Cleveland Browns quarterback Deshaun Watson will serve a six-game suspension for violating the league’s personal conduct policy following accusations of sexual misconduct, disciplinary officer Sue L. Robinson ruled Monday, a source told ESPN’s Adam Schefter.
Watson will not be fined, the source told Schefter.
Robinson’s comprehensive 15-page conclusion stated that although Watson violated the personal conduct policy, there was not enough evidence to justify an indefinite suspension, a source told ESPN’s Jeremy Fowler.
The players’ union, in a statement Sunday night, made it clear that it will “stand by” Robinson’s ruling and urged the NFL to do the same.
Either side would have three days to submit an appeal in writing. In that case, NFL commissioner Roger Goodell or his designee “will issue a written decision that will constitute full, final and complete disposition of the dispute,” per terms of Article 46 in the league’s collective bargaining agreement.
Watson has been accused of sexual assault and inappropriate conduct during massage sessions in civil lawsuits filed by 25 women. The encounters cited in the lawsuits took place between March 2020 and March 2021, while Watson was a member of the Houston Texans. One of the 25 lawsuits was dropped following a judge’s ruling in April 2021 that plaintiffs needed to amend their petitions to disclose their names. In June, Watson settled 20 of the 24 lawsuits he was facing; on Monday, he agreed to settle three of the remaining four, according to Houston attorney Tony Buzbee, who represents the women suing Watson.
Last month, the Texans reached settlements with 30 women who made claims or were prepared to make claims against the organization for its alleged role regarding the allegations against Watson.
Robinson heard arguments from the league, the union and Watson’s attorney during a three-day hearing held in her home state of Delaware in late June. The NFL had been pushing for a suspension of at least a year, while the NFL Players Association and Watson’s attorney argued that the quarterback should not be suspended at all. The sides discussed a potential settlement all the way up through the hearing, but they could not agree to a deal.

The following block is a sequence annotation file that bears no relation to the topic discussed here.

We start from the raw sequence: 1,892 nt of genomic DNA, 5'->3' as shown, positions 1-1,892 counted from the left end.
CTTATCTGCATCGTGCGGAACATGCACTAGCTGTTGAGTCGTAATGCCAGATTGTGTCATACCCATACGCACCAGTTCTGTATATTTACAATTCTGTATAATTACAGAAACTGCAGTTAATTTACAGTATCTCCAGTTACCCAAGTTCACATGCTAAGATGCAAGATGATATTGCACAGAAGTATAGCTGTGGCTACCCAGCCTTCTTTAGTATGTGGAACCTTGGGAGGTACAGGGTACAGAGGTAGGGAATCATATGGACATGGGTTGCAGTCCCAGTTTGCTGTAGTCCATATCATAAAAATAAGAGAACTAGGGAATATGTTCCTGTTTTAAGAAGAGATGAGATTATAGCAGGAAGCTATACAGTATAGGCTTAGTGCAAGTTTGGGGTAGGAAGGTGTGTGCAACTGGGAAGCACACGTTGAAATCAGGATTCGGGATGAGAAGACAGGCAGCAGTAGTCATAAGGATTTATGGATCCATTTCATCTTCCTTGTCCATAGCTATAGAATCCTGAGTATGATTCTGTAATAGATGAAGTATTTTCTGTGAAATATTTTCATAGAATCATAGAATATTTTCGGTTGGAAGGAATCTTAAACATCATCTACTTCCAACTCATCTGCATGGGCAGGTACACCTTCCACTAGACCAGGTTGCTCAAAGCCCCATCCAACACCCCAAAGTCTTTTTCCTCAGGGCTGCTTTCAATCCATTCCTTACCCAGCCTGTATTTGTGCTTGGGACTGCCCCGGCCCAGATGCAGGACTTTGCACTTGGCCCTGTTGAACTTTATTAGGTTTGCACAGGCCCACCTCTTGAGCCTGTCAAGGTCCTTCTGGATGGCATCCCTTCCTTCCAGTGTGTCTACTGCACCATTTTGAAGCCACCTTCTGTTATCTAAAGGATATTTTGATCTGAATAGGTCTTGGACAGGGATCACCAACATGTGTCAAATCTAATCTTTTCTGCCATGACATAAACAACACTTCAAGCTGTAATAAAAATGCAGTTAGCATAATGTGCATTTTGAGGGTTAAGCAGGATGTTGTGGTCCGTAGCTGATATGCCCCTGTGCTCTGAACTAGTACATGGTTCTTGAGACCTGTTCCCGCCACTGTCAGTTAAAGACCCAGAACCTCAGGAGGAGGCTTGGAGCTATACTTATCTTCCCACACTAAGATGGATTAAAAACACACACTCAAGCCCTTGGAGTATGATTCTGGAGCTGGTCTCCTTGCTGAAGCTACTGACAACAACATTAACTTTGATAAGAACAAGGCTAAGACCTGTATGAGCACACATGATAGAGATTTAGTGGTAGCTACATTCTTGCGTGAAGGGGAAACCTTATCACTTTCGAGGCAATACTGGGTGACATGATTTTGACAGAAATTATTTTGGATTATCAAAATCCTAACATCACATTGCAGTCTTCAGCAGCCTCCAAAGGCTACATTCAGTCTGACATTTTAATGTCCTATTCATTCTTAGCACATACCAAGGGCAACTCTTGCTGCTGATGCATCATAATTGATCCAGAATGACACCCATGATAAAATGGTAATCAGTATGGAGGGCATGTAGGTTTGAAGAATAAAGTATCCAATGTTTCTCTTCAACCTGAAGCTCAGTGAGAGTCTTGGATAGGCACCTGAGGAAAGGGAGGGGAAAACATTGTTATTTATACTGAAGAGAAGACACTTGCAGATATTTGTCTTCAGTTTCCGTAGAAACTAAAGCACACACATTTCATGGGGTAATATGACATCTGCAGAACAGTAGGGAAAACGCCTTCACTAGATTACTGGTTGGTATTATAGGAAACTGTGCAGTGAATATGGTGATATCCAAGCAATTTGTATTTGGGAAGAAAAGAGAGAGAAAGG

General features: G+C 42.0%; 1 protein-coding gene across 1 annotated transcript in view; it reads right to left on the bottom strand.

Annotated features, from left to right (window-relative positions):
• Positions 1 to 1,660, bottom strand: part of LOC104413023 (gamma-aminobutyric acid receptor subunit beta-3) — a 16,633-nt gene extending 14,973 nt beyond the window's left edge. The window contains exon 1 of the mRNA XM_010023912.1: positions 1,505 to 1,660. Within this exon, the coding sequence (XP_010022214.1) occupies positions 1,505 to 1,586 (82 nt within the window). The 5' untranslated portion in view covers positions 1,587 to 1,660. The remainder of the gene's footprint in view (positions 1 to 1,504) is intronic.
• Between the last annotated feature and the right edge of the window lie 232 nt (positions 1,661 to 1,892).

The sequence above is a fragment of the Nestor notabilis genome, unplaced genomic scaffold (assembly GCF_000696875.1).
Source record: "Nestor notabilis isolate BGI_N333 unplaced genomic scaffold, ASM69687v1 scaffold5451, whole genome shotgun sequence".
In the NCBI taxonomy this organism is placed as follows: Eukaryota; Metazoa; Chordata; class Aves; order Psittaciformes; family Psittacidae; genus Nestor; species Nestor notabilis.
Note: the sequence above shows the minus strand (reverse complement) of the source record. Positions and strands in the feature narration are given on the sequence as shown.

In the days leading up to Robinson’s decision, the league and Watson’s side engaged in further settlement talks, sources told ESPN’s Dan Graziano, but neither side ever felt they were close to an agreement. The most Watson’s side indicated it was willing to offer was a suspension in the range of six to eight games, according to sources. The best the league indicated it was willing to offer was a 12-game suspension and a significant fine — in the range of $8 million, sources said.
If his suspension is upheld, Watson will still be able to participate in practice during the preseason. He will also be allowed to return to the Browns to practice during the second half of the suspension, in Week 4, according to the CBA. But he will not be allowed to be with the team during the first half of the suspension.
Although two grand juries in Texas declined to pursue criminal charges against Watson earlier this year, the NFL has been investigating whether he violated its personal conduct policy since last year. The NFL interviewed Watson over multiple days earlier this summer. The league’s investigators also spoke to several of the women.
Watson has continuously denied all wrongdoing and said he has no regrets for any of his actions during the massage sessions. Watson also said he cooperated with the NFL’s investigation and “answered every question truthfully” that he was asked by the league’s investigators.
The Browns traded for Watson in March, sending three first-round draft picks to the Texans. Cleveland then gave Watson a new five-year contract worth $230 million fully guaranteed, the richest deal in NFL history for any player.
Browns coach Kevin Stefanski said at the start of training camp last week that Jacoby Brissett would become Cleveland’s starter in the event of a Watson suspension. Through the first week of camp, Watson took the majority of the snaps with the first-team offense, but Stefanski indicated the Browns “may adjust” their plan in the wake of Robinson’s ruling.